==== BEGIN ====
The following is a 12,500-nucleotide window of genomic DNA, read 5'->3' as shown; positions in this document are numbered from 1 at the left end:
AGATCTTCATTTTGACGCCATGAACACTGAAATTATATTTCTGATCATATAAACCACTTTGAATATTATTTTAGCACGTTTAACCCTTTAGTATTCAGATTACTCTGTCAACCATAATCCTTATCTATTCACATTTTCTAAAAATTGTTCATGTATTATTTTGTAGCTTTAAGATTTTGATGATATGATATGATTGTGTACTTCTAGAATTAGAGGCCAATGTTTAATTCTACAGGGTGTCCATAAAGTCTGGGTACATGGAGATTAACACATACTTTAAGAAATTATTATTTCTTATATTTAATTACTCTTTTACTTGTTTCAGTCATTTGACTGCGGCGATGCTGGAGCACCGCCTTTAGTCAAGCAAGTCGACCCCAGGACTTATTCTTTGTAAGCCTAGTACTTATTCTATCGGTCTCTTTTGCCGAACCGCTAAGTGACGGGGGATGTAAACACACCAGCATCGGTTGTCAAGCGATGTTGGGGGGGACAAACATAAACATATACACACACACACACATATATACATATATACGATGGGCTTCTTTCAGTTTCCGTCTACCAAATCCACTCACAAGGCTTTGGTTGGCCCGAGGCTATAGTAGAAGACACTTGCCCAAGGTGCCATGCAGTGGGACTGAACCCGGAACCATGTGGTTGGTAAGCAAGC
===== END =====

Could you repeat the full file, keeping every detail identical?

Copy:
The following is a 12,500-nucleotide window of genomic DNA, read 5'->3' as shown; positions in this document are numbered from 1 at the left end:
AGATCTTCATTTTGACGCCATGAACACTGAAATTATATTTCTGATCATATAAACCACTTTGAATATTATTTTAGCACGTTTAACCCTTTAGTATTCAGATTACTCTGTCAACCATAATCCTTATCTATTCACATTTTCTAAAAATTGTTCATGTATTATTTTGTAGCTTTAAGATTTTGATGATATGATATGATTGTGTACTTCTAGAATTAGAGGCCAATGTTTAATTCTACAGGGTGTCCATAAAGTCTGGGTACATGGAGATTAACACATACTTTAAGAAATTATTATTTCTTATATTTAATTACTCTTTTACTTGTTTCAGTCATTTGACTGCGGCGATGCTGGAGCACCGCCTTTAGTCAAGCAAGTCGACCCCAGGACTTATTCTTTGTAAGCCTAGTACTTATTCTATCGGTCTCTTTTGCCGAACCGCTAAGTGACGGGGGATGTAAACACACCAGCATCGGTTGTCAAGCGATGTTGGGGGGGACAAACATAAACATATACACACACACACACATATATACATATATACGATGGGCTTCTTTCAGTTTCCGTCTACCAAATCCACTCACAAGGCTTTGGTTGGCCCGAGGCTATAGTAGAAGACACTTGCCCAAGGTGCCATGCAGTGGGACTGAACCCGGAACCATGTGGTTGGTAAGCAAGC